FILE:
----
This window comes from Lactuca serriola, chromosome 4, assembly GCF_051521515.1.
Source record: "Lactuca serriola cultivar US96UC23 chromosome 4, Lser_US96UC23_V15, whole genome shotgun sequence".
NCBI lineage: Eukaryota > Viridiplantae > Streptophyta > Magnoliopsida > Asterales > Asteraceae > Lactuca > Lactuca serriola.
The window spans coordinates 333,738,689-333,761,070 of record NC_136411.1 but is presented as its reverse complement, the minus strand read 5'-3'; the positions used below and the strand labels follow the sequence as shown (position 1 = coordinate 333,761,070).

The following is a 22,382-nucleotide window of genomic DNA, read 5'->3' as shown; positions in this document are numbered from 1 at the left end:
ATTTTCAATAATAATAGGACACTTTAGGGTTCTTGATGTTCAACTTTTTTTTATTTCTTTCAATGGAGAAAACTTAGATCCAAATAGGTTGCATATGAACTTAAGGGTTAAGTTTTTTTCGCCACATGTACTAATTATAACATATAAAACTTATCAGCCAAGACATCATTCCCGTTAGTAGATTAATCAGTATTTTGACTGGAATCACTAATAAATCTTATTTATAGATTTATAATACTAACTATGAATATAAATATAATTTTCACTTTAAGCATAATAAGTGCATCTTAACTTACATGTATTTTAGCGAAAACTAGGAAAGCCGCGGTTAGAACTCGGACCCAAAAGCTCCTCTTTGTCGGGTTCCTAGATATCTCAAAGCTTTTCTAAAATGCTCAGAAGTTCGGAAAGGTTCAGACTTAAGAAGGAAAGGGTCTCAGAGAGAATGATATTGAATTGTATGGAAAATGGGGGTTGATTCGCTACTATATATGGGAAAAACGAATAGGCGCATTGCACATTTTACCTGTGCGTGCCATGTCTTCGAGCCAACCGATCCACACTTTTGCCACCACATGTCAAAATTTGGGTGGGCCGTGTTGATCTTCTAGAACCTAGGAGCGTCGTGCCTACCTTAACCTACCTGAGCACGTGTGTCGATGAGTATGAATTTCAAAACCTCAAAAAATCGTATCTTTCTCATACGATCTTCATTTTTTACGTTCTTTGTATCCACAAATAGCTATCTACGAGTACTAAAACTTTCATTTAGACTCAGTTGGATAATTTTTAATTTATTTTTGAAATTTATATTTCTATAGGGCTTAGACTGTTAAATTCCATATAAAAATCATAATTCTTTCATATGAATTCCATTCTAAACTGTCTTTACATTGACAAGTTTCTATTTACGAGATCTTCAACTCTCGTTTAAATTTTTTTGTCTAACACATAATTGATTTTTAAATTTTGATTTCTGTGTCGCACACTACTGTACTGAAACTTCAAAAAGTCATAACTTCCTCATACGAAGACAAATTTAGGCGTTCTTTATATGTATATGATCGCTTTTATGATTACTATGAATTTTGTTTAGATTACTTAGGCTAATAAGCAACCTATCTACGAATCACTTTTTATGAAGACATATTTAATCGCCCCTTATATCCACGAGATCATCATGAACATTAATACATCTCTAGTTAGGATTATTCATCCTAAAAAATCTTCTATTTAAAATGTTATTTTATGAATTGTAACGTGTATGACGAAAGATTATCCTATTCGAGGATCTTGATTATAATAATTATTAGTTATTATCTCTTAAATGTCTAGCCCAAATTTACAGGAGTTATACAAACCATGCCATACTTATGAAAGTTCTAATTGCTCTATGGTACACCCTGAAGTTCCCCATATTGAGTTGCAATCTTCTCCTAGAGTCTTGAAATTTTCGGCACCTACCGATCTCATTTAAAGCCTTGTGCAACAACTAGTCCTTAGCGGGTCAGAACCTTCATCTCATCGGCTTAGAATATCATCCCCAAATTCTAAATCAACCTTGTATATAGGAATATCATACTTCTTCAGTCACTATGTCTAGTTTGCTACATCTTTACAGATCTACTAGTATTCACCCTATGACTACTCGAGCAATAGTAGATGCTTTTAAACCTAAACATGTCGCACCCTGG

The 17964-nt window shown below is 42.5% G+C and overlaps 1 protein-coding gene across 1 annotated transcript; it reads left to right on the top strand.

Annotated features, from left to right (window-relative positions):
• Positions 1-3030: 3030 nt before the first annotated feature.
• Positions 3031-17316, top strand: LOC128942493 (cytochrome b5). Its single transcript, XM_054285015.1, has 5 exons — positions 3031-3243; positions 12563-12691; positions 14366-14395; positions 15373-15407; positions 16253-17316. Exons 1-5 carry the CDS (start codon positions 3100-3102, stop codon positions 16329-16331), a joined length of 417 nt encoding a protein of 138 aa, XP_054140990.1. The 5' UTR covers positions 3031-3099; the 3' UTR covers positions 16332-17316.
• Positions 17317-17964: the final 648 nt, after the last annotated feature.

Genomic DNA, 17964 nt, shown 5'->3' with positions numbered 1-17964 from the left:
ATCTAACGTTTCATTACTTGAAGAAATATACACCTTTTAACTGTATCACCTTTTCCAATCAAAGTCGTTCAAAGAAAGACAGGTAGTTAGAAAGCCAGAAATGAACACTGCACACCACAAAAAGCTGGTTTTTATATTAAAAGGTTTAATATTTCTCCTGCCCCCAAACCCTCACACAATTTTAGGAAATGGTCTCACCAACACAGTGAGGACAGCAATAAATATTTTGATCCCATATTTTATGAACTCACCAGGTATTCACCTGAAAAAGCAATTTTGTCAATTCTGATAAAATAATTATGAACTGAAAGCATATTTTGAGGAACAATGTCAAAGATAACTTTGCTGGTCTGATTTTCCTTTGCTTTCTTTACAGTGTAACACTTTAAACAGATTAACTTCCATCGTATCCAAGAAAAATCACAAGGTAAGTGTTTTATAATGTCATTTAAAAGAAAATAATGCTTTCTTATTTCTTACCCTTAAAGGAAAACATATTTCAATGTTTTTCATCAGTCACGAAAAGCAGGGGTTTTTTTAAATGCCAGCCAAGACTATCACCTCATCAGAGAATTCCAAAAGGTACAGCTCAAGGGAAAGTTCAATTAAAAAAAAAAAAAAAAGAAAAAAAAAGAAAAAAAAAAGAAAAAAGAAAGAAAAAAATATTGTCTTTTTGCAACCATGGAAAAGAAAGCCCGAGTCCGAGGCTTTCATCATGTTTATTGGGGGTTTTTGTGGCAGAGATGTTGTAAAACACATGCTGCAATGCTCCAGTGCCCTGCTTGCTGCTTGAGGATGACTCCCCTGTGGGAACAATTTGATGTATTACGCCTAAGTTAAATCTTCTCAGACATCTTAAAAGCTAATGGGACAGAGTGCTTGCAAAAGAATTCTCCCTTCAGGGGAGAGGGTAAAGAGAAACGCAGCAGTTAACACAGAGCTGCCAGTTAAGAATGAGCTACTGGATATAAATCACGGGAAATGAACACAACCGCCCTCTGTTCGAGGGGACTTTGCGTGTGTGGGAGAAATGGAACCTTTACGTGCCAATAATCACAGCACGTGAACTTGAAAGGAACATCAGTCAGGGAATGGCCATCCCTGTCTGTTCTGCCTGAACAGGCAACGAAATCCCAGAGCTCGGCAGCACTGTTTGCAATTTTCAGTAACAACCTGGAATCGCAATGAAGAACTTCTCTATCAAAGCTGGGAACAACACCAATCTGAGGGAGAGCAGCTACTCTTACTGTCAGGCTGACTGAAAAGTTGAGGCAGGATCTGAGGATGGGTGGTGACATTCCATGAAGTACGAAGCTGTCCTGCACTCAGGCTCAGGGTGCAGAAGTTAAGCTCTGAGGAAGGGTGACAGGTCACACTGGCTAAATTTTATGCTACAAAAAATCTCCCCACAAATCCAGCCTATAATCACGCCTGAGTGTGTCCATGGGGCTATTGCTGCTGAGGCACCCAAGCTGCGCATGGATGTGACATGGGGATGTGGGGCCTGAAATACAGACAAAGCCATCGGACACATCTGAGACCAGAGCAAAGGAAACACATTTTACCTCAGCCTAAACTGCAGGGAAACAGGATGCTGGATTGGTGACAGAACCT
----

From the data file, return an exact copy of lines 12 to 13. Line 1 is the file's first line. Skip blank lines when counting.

Genomic DNA, 17964 nt, shown 5'->3' with positions numbered 1-17964 from the left:
ATCTAACGTTTCATTACTTGAAGAAATATACACCTTTTAACTGTATCACCTTTTCCAATCAAAGTCGTTCAAAGAAAGACAGGTAGTTAGAAAGCCAGAAATGAACACTGCACACCACAAAAAGCTGGTTTTTATATTAAAAGGTTTAATATTTCTCCTGCCCCCAAACCCTCACACAATTTTAGGAAATGGTCTCACCAACACAGTGAGGACAGCAATAAATATTTTGATCCCATATTTTATGAACTCACCAGGTATTCACCTGAAAAAGCAATTTTGTCAATTCTGATAAAATAATTATGAACTGAAAGCATATTTTGAGGAACAATGTCAAAGATAACTTTGCTGGTCTGATTTTCCTTTGCTTTCTTTACAGTGTAACACTTTAAACAGATTAACTTCCATCGTATCCAAGAAAAATCACAAGGTAAGTGTTTTATAATGTCATTTAAAAGAAAATAATGCTTTCTTATTTCTTACCCTTAAAGGAAAACATATTTCAATGTTTTTCATCAGTCACGAAAAGCAGGGGTTTTTTTAAATGCCAGCCAAGACTATCACCTCATCAGAGAATTCCAAAAGGTACAGCTCAAGGGAAAGTTCAATTAAAAAAAAAAAAAAAAGAAAAAAAAAGAAAAAAAAAAGAAAAAAGAAAGAAAAAAATATTGTCTTTTTGCAACCATGGAAAAGAAAGCCCGAGTCCGAGGCTTTCATCATGTTTATTGGGGGTTTTTGTGGCAGAGATGTTGTAAAACACATGCTGCAATGCTCCAGTGCCCTGCTTGCTGCTTGAGGATGACTCCCCTGTGGGAACAATTTGATGTATTACGCCTAAGTTAAATCTTCTCAGACATCTTAAAAGCTAATGGGACAGAGTGCTTGCAAAAGAATTCTCCCTTCAGGGGAGAGGGTAAAGAGAAACGCAGCAGTTAACACAGAGCTGCCAGTTAAGAATGAGCTACTGGATATAAATCACGGGAAATGAACACAACCGCCCTCTGTTCGAGGGGACTTTGCGTGTGTGGGAGAAATGGAACCTTTACGTGCCAATAATCACAGCACGTGAACTTGAAAGGAACATCAGTCAGGGAATGGCCATCCCTGTCTGTTCTGCCTGAACAGGCAACGAAATCCCAGAGCTCGGCAGCACTGTTTGCAATTTTCAGTAACAACCTGGAATCGCAATGAAGAACTTCTCTATCAAAGCTGGGAACAACACCAATCTGAGGGAGAGCAGCTACTCTTACTGTCAGGCTGACTGAAAAGTTGAGGCAGGATCTGAGGATGGGTGGTGACATTCCATGAAGTACGAAGCTGTCCTGCACTCAGGCTCAGGGTGCAGAAGTTAAGCTCTGAGGAAGGGTGACAGGTCACACTGGCTAAATTTTATGCTACAAAAAATCTCCCCACAAATCCAGCCTATAATCACGCCTGAGTGTGTCCATGGGGCTATTGCTGCTGAGGCACCCAAGCTGCGCATGGATGTGACATGGGGATGTGGGGCCTGAAATACAGACAAAGCCATCGGACACATCTGAGACCAGAGCAAAGGAAACACATTTTACCTCAGCCTAAACTGCAGGGAAACAGGATGCTGGATTGGTGACAGAACCT